Friday, October 09, 2009

A Structural Change To Our Economy


Bill and I talk on the phone occasionally. He contacted me a few years ago and, although I have not had the chance to meet him personally, have gotten quite comfortable with our conversations. He has had experience dealing with Federal and state governments and has many contacts among those who have insight into the present problems of our nation.

It had been a few months since our last conversation, so I sent him an email which contained this bit:

I've watched with interest as the market floats around 9.5 to 10K and wonder what is keeping it afloat. Lots of talk about a slowing rate of job losses, but cumulatively they have been huge and the consumer segment is pretty quiet... especially up here. Housing remains stagnant except for foreclosures. The auto industry is hanging on by a thread. States are in deep shit. The dollar is dung. Obama wants to punish energy producers, job producers, health care providers, and our military allies.

So when does the market hit 14K again? Are we out of the woods yet?
Shortly thereafter, I received a call from Bill and we talked for nearly three hours... and I never talk anywhere near that long with anyone. We rambled through a myriad of economic issues from trade and taxation to housing and health care. We agonized over U.S. involvement in the Middle East because we both felt there was no real strategy... but we had somewhat different ideas about what should be done. I'm more of a "fight the war and then worry about nation building and using our military as policemen" having never understood why the U.S. would enter a war and then take a self-limiting/self-defeating approach.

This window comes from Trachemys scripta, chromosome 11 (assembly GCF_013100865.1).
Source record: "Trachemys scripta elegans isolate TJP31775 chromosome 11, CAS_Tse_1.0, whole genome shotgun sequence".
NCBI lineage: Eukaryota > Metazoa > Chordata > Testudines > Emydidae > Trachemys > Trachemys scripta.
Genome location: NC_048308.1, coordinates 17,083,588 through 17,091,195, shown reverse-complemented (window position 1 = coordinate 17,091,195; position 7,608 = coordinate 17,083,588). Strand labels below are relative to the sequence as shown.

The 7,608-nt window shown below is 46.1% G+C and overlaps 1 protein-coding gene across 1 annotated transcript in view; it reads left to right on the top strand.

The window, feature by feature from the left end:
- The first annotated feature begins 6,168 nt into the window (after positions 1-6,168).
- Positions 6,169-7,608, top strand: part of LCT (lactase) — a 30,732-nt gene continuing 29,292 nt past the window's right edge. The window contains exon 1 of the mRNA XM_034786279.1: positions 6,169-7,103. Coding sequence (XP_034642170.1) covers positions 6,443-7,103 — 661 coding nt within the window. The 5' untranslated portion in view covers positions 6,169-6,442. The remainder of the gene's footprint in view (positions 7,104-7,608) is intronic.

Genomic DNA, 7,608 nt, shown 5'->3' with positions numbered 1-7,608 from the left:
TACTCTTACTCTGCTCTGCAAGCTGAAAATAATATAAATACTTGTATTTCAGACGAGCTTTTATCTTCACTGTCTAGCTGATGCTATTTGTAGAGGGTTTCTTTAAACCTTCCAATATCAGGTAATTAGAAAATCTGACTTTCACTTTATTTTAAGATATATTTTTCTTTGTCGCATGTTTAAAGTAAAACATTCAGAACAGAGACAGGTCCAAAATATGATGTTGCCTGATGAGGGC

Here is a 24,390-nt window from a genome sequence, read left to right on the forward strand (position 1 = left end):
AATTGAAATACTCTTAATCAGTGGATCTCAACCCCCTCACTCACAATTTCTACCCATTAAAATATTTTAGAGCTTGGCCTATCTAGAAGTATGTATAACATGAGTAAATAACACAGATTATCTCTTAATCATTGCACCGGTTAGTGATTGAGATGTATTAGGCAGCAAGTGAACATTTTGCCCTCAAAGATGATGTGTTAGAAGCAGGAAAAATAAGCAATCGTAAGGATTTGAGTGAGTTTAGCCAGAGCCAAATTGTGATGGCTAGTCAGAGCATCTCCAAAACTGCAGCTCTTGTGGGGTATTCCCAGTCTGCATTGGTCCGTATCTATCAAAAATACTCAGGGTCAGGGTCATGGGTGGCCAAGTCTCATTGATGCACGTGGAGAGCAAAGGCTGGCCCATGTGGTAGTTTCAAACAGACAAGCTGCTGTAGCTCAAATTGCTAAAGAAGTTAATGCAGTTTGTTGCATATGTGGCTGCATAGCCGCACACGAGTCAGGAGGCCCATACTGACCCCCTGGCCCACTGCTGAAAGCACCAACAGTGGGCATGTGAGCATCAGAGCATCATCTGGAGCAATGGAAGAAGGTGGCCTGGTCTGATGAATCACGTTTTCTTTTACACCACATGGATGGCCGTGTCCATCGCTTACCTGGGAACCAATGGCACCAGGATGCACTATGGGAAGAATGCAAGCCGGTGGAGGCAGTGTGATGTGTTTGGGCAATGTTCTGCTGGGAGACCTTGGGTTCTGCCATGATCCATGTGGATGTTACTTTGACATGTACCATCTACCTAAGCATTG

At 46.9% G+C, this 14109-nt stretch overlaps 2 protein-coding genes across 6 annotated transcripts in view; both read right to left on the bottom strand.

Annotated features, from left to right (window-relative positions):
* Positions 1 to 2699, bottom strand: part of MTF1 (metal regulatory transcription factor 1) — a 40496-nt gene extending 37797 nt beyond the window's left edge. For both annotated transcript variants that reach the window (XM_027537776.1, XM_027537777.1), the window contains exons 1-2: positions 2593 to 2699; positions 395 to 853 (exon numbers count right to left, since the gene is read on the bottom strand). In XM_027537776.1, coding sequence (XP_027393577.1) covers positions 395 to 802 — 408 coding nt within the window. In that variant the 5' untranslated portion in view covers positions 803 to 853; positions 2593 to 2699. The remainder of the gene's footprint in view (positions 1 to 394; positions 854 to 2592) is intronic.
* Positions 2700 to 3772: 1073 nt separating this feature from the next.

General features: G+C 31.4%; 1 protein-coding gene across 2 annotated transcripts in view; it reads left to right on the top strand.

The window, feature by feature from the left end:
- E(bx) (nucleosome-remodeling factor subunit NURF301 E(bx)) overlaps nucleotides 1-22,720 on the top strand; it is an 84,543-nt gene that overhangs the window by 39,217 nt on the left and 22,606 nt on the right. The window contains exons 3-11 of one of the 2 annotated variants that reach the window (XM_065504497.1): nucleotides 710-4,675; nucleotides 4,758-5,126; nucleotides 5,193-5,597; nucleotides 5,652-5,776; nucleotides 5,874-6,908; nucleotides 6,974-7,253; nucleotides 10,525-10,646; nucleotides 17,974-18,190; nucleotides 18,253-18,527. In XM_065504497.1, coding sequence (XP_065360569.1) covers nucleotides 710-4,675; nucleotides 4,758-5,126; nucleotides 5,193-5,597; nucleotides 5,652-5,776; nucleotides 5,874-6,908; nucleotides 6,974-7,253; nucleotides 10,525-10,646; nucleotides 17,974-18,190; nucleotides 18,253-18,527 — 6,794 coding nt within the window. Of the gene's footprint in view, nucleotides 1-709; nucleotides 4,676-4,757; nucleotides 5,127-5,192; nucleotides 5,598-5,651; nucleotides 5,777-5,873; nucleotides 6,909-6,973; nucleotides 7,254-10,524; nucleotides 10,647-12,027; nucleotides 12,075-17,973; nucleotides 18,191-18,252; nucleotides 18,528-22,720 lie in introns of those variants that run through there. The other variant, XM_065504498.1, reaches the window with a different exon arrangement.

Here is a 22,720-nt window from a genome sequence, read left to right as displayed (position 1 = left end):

Unlike earlier conversations, we didn't end up feeling any sense of resolution. Bill was fairly adamant that the economy was in for a fundamental change because our trade policies over the past two decades has undermined our production sectors and we have tried to fool ourselves into thinking we can be prosperous as a giant service economy. Jobs are gone; jobs are going. We will not have sufficient new jobs to replace those lost plus those needed for a growing population.

Yesterday Bill sent this:


Let's cut to the chase. The consumption share of U.S. GDP no longer will be 71% of GDP and may fall back to levels in the 67% range. The change in U.S. consumption will have major impacts domestically and internationally.

Focusing more specifically on the U.S. economy, it's clear that changes in U.S. consumer consumption patterns will impact a multitude of domestic economic considerations including available taxation revenues from sales of goods and services to employment levels.

We will hear all sorts of ideas and chatter to counteract the reduced spending levels of consumers, but none are likely to have any major impact on returning consumer purchases to previous levels. And we're going to hear all sorts of employment ideas including incentives for creating job growth in businesses. So, we'll spend money pursuing some of those ideas, but very little will change on the consumption front.